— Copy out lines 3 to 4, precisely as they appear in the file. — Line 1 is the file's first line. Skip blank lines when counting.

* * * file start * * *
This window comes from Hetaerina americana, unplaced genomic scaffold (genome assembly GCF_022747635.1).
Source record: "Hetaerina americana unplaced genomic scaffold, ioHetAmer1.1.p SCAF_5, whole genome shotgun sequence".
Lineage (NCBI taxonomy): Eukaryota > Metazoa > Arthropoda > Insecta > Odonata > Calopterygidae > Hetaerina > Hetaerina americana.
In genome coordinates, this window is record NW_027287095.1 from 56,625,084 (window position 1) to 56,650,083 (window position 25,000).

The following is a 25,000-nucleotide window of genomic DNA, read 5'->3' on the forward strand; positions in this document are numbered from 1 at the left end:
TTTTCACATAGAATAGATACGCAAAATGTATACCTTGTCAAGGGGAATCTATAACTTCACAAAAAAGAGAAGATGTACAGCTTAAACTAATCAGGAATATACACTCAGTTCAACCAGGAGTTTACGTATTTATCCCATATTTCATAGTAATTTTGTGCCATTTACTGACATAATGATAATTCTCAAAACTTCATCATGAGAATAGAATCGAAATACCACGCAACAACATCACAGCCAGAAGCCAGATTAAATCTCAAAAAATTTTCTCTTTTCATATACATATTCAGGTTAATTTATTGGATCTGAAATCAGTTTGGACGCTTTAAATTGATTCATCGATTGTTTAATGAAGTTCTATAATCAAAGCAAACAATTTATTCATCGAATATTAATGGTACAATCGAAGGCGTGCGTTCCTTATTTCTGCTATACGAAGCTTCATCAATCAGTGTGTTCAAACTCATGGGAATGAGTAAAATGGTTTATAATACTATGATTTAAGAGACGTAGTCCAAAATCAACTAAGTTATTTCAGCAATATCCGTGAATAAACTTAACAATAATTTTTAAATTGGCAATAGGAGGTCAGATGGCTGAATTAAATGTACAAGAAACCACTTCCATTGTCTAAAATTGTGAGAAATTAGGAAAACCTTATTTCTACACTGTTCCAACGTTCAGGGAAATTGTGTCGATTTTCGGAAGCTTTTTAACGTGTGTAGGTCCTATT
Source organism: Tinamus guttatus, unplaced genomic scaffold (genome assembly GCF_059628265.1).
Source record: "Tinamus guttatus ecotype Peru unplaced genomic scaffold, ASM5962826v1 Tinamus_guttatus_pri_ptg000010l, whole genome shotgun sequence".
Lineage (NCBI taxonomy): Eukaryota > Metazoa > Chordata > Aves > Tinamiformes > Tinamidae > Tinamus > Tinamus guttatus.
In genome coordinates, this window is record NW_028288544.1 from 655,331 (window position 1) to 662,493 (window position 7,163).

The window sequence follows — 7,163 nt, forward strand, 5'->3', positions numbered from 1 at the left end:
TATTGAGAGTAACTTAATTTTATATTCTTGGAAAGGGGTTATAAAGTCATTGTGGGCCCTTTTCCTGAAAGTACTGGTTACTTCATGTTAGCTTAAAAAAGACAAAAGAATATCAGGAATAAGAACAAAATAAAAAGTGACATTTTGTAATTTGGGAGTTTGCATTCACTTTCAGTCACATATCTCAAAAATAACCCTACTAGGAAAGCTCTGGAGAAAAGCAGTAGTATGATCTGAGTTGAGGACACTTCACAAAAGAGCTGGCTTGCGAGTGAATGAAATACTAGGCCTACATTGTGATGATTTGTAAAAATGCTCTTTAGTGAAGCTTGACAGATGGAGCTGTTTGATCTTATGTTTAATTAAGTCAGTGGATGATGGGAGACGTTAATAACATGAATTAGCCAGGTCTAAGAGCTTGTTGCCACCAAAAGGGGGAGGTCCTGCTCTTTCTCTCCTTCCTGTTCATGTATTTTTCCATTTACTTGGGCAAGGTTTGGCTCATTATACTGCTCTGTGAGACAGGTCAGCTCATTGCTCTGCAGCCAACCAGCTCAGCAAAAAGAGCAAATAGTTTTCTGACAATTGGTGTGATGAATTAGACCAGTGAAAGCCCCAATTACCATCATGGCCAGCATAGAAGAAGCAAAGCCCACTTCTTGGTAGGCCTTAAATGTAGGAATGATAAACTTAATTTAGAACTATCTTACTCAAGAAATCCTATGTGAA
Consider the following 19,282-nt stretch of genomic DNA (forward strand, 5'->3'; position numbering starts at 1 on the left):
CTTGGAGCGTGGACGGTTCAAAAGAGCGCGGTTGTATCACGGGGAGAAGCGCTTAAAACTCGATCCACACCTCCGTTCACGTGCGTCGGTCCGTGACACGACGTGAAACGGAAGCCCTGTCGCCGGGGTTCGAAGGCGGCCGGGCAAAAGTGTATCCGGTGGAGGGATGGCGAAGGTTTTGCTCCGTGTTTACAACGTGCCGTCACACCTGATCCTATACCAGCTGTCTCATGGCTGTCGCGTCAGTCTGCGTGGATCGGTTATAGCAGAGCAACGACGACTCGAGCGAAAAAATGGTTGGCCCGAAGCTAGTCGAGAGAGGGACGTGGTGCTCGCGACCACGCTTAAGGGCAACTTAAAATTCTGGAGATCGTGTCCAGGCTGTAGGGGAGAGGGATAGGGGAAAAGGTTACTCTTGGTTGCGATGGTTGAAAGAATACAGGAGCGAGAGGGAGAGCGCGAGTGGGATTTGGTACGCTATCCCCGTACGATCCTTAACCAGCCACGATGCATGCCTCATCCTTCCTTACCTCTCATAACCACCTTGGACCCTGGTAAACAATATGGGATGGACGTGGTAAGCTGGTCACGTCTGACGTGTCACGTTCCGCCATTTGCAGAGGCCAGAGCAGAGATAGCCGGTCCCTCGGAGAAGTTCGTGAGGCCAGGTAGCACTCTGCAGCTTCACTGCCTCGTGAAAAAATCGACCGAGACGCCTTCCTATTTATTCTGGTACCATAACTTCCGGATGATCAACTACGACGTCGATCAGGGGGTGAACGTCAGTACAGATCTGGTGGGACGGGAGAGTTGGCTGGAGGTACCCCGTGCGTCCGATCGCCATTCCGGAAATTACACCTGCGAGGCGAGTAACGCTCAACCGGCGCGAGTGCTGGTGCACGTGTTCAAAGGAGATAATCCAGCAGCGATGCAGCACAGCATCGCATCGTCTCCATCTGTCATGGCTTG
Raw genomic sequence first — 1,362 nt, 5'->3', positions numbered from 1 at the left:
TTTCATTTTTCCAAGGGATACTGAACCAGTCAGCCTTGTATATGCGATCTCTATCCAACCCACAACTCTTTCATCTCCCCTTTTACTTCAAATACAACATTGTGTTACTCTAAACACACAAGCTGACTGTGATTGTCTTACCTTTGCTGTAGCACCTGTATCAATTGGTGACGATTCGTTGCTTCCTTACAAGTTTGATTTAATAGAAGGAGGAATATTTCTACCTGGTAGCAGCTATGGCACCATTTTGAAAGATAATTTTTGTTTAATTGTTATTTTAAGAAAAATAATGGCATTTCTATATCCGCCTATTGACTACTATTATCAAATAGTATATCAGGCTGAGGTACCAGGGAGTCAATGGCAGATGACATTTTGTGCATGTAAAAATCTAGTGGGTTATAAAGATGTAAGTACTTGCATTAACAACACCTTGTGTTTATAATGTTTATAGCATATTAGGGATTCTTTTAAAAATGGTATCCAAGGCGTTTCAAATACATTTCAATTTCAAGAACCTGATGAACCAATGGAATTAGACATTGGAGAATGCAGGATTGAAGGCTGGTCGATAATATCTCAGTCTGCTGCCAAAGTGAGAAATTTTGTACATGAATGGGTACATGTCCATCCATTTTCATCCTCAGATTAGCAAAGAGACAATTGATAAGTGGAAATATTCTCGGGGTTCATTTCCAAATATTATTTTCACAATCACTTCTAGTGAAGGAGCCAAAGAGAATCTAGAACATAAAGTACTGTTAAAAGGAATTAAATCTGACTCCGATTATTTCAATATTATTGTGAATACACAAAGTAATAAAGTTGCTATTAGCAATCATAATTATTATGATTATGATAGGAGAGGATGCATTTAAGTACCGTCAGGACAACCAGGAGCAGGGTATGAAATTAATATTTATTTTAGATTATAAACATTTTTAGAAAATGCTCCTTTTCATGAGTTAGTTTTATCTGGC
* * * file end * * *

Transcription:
Lineage (NCBI taxonomy): Eukaryota > Metazoa > Arthropoda > Insecta > Odonata > Calopterygidae > Hetaerina > Hetaerina americana.
In genome coordinates, this window is record NW_027287095.1 from 56,625,084 (window position 1) to 56,650,083 (window position 25,000).